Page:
Beef is served only once a week, and then in some form which presents the opportunity of stretching the quantity used, such as in stews, croquettes, casseroles, and soufflés. Fish is served twice a week as a main dish, but is frequently used in salads.
The cafeteria is self-supporting and its use of substitutes (quite contrary to the widespread belief than substitutes are more expensive) has enabled its management to serve its menus at low process, as may be seen by such items as these:
Baked mackerel, parsley sauce                                            .10
Cold tongue                                                                          .10
Potatoes au gratin                                                                 .05
Corn on cob                                                                          .05
Rice or corn muffins and butter                                            .05
Cheese                                                                                   .05
Tomato and egg salad                                                           .10
Maple nut pudding with whipped cream                              .05
Watermelon                                                                          .05
Fresh peaches, each                                                              .03
Fresh plums, 3 for                                                                .05

Recipe for the Day.
The US Food Administration was very pro-active in providing recipes to assist housewives to comply with the restrictions. This just could be the rice muffin served in the cafeteria.

Rice Muffins (US Food Administration.)

1 cup milk, 1 tablespoon fat, 2 tablespoons sirup, 1 or 2 eggs, 4 teaspoons baking powder, 1 teaspoon salt, cup rice flour (4 ounces), 1 cup ground rolled oats (4 ounces)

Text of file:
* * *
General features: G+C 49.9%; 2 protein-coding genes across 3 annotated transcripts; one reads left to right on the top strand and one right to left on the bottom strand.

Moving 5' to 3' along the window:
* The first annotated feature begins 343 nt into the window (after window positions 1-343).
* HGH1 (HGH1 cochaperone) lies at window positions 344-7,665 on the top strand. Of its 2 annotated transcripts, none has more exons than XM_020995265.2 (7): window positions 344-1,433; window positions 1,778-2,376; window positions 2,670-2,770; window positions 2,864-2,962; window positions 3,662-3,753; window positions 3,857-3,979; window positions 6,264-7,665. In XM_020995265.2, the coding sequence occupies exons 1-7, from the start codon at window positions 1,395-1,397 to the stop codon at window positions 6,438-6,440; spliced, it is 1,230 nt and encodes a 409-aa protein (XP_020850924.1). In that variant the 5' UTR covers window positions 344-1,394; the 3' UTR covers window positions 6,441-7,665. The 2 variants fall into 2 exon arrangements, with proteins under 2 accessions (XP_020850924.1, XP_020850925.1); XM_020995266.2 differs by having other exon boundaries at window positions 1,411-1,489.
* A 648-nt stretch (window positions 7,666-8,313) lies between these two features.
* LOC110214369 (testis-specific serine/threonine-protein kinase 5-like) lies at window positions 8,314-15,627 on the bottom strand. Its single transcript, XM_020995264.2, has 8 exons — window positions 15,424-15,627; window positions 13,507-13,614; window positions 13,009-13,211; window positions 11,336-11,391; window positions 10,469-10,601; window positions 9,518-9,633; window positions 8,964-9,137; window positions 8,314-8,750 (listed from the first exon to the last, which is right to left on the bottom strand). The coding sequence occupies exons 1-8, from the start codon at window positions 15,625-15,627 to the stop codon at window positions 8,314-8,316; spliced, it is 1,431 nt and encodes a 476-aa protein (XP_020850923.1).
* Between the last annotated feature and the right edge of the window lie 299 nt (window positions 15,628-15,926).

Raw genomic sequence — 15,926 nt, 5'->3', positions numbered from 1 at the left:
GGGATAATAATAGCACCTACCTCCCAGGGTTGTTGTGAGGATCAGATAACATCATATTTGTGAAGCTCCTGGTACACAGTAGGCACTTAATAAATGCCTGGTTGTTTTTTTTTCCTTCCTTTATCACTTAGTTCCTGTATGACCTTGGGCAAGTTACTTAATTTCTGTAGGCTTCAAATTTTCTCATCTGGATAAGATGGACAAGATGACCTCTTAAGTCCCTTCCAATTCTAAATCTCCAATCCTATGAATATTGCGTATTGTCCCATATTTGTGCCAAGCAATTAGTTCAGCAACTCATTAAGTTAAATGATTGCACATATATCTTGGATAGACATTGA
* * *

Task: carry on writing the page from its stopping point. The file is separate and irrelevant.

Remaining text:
Add to the cup of milk the melted fat, sirup, and slightly beaten egg; sift the salt, baking powder, and flour together. Use a coarse sieve so that none of the flour is wasted. Combine the two mixtures, stirring lightly without beating. Bake in a hot oven (437 deg F or 225 deg C) for 20 to 30 minutes, depending on the size of the muffins. Yield 24 small muffins or 8 very large muffins.
Daily Menus for War Service, by Thetta Quay Franks (New York, 1918)

Quotation for the Day.

To the Women of Newberry County:
Three distinct “S.O.S” calls have come to the women of America from the great commander-in-chief of our country. These calls being interpreted, mean:
Sow or starve.
Subscribe or slacker be;
Save or suffer defeat.
We are told that food and money are needed to win this war. Would you not feel pround if Newberry should be the one to furnish the last crust that is needed to give liberty to the world?
The Observer, Newberry County, Oct. 23, 1917


Les said...

Thanks for the 'vintage' gluten free recipe. I'll have to try it. I don't think I go through a pound of sugar in 6 months although I go through a lot of honey.

The Old Foodie said...

Hi Les - with two members of the family who are gluten-sensitive, I am always on the lookout for GF recipes myself! it is good that historical cookery books come to the rescue sometimes - even if the writers didnt know they were GF!